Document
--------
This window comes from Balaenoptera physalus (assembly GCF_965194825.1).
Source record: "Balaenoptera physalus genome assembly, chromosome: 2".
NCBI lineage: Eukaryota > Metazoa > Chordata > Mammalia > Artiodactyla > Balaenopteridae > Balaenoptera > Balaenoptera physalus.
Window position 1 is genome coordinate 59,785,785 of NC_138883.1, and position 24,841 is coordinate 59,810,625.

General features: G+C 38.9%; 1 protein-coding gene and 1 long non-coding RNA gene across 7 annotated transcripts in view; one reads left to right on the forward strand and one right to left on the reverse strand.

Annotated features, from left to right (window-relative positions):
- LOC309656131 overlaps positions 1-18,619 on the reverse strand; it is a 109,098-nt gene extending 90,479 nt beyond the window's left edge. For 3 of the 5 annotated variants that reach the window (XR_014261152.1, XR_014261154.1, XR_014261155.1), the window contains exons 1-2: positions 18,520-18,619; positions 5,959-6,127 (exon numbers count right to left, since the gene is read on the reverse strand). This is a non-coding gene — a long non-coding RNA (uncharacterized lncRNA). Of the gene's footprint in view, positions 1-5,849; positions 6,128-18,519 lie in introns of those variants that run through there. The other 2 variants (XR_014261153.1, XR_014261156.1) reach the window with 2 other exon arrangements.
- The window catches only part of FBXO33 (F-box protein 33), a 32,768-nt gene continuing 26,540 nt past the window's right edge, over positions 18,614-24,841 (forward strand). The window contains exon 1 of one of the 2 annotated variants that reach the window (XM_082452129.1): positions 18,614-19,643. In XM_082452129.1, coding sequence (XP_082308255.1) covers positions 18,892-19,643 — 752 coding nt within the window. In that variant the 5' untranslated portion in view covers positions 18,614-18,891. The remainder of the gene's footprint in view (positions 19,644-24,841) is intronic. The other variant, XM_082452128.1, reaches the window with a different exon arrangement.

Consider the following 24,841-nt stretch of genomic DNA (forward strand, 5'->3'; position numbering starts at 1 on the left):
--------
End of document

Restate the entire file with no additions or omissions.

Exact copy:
This window comes from Balaenoptera physalus (assembly GCF_965194825.1).
Source record: "Balaenoptera physalus genome assembly, chromosome: 2".
NCBI lineage: Eukaryota > Metazoa > Chordata > Mammalia > Artiodactyla > Balaenopteridae > Balaenoptera > Balaenoptera physalus.
Window position 1 is genome coordinate 59,785,785 of NC_138883.1, and position 24,841 is coordinate 59,810,625.

General features: G+C 38.9%; 1 protein-coding gene and 1 long non-coding RNA gene across 7 annotated transcripts in view; one reads left to right on the forward strand and one right to left on the reverse strand.

Annotated features, from left to right (window-relative positions):
- LOC309656131 overlaps positions 1-18,619 on the reverse strand; it is a 109,098-nt gene extending 90,479 nt beyond the window's left edge. For 3 of the 5 annotated variants that reach the window (XR_014261152.1, XR_014261154.1, XR_014261155.1), the window contains exons 1-2: positions 18,520-18,619; positions 5,959-6,127 (exon numbers count right to left, since the gene is read on the reverse strand). This is a non-coding gene — a long non-coding RNA (uncharacterized lncRNA). Of the gene's footprint in view, positions 1-5,849; positions 6,128-18,519 lie in introns of those variants that run through there. The other 2 variants (XR_014261153.1, XR_014261156.1) reach the window with 2 other exon arrangements.
- The window catches only part of FBXO33 (F-box protein 33), a 32,768-nt gene continuing 26,540 nt past the window's right edge, over positions 18,614-24,841 (forward strand). The window contains exon 1 of one of the 2 annotated variants that reach the window (XM_082452129.1): positions 18,614-19,643. In XM_082452129.1, coding sequence (XP_082308255.1) covers positions 18,892-19,643 — 752 coding nt within the window. In that variant the 5' untranslated portion in view covers positions 18,614-18,891. The remainder of the gene's footprint in view (positions 19,644-24,841) is intronic. The other variant, XM_082452128.1, reaches the window with a different exon arrangement.

Consider the following 24,841-nt stretch of genomic DNA (forward strand, 5'->3'; position numbering starts at 1 on the left):